Tags Sundiata Acoli
Tag: Sundiata Acoli
Sundiata Acoli is preparing to go before the parole board again for his newly won 2012 parole hearing. He is now the longest held prisoner in New Jersey’s history of similar convictions. He sends his warmest shout out of solidarity and strength to all those participating in or supporting the California Prisoners’ Hunger Strike.
Everyone knows the U.S. has the highest rate of incarceration in the world, higher than China’s with four to five times our population, and it continues to spiral. One in 100 adults is locked up in this police state, now totaling 2.4 million. Just as chattel slavery produced abolitionists, this new form of slavery must generate prison abolitionists.
On Monday, Feb. 20, over a dozen rallies will be held throughout the U.S. for a “National Occupy Day in Support of Prisoners.” Join the Bay Area rally 12-3 p.m. at San Quentin by getting or giving a ride at 10 a.m. at Oscar Grant Plaza in Oakland or 1540 Market St. in SF. “The U.S. is the world’s leader of the incarceration industry – it’s time for the focused attention of the Occupy Movement,” notes Mumia Abu-Jamal. Big rallies on Feb. 20 will push California authorities to meet 12,000 California prisoners' five core demands and challenge the prison industrial complex everywhere.
We are the ones who refused to be captured in Afrika without a fight, who staged daring raids on enemy supply lines and brought our nationals back to freedom. We are the ones the enemy calls, “criminals,” “terrorists,” “gangs,” “militants,” “leftists,” “separatists,” “radicals,” “feminists,” “worst of the worst,” “America’s Most Wanted” and enemy combatants.
On Jan. 20, I was transferred from Virginia’s Red Onion to Wallens Ridge State Prison. This transfer came on the heels of a Dec. 12 incident where a large portion of my hair was ripped out by a Red Onion guard. I’m now being faced with a series of threats by a staff known to abuse and even kill prisoners.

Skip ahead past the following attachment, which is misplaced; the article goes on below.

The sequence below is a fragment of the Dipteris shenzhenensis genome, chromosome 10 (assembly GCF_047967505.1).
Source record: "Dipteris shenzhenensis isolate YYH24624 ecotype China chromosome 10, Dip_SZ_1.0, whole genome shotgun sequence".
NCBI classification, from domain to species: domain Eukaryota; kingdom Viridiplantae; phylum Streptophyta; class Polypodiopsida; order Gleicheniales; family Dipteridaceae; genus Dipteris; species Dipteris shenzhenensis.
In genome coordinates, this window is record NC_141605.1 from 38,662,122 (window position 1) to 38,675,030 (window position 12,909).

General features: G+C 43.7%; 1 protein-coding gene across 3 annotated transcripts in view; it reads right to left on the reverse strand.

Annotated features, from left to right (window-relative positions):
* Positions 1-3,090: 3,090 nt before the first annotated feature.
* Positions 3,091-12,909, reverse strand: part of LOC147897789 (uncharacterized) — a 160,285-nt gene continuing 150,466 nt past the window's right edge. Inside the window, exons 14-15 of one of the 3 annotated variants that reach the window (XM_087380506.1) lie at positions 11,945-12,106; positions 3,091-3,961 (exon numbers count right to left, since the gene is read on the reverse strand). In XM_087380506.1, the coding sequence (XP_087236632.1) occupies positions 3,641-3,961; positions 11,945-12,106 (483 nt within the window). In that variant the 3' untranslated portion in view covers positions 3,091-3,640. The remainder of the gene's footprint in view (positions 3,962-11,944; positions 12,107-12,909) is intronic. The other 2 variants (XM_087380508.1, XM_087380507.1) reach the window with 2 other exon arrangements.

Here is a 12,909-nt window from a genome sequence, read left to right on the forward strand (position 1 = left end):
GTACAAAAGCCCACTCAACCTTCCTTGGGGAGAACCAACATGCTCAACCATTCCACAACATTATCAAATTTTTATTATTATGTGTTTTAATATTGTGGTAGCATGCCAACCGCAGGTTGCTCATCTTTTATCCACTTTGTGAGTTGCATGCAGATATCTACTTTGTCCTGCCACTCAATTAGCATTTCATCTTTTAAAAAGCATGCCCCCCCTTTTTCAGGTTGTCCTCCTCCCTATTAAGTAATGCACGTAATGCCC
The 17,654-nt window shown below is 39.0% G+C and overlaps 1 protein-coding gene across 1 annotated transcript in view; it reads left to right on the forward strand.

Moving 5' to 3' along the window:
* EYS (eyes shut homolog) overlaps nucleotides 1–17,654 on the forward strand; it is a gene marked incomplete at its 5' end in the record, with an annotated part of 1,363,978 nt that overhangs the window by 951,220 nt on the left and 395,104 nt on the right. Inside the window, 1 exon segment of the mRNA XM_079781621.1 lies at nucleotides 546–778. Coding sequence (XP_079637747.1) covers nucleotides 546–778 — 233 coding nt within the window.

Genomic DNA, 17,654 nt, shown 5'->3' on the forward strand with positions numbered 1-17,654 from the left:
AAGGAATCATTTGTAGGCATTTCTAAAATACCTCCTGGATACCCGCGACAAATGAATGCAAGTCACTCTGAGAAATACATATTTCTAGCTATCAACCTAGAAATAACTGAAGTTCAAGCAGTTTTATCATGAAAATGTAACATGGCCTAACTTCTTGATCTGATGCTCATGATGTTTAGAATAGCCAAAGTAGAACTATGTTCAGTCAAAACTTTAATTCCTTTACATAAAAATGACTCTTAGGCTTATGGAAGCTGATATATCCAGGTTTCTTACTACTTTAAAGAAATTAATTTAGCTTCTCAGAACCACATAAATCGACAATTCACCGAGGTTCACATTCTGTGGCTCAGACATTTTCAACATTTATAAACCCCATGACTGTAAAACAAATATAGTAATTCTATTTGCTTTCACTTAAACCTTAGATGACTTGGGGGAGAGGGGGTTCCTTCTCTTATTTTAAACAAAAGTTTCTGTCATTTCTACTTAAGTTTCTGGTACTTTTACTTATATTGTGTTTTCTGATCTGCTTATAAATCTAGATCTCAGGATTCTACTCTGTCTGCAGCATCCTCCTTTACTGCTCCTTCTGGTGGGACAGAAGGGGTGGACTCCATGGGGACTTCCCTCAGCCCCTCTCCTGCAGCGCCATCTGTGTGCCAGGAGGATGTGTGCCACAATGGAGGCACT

“Imprisonment is an aspect of class struggle from the outset. It is the creation of a closed society which attempts to isolate those individuals who disregard the structures of a hypocritical establishment, as well as those who attempt to challenge it on a mass basis.” – Comrade George Jackson, field marshal of the Black Panther Party
On Thursday, June 2, 2011, came word that former Black Panther leader, Geronimo ji-Jaga (née Elmer G. Pratt) died in exile in Tanzania.
“Freeing all political prisoners, prisoners of conscience and prisoners of war” tops America’s social justice struggle, “because the state uses the criminal justice system to lock up those who sacrifice their livelihood for freedom and justices for the masses.”
My name is Sundiata Acoli. I’m a former member of the Black Panther Party and the Black Liberation Army who was captured on the New Jersey Turnpike in 1973 and am now a Black Political Prisoner and Prisoner of War who’s been held by the government for the last 37 years.
Black History Month is not just about Afrikans in Amerikkka. It’s about Afrikans on an international level. So therefore, Black History Month extends to every month and day of the year.
Few people in America, especially the underfunded, don’t have a friend, relative, classmate or colleague in prison. We also know that most prisoners are there for non-violent, often drug related issues. Yet we keep silent. “Your silence becomes approval,” wrote our brilliant journalist and revolutionary, Mumia Abu-Jamal.
Although much of prison health care is inadequate, many of its youthful captives can at least squeak by on what’s presently provided. Not so for those over 50 years of age, most of whom are beset by the common old age infirmities. The smartest and quickest way to begin reducing prison health care costs and prison overcrowding is to release aged and infirmed Lifers and those serving Life Without Parole (LWOPs).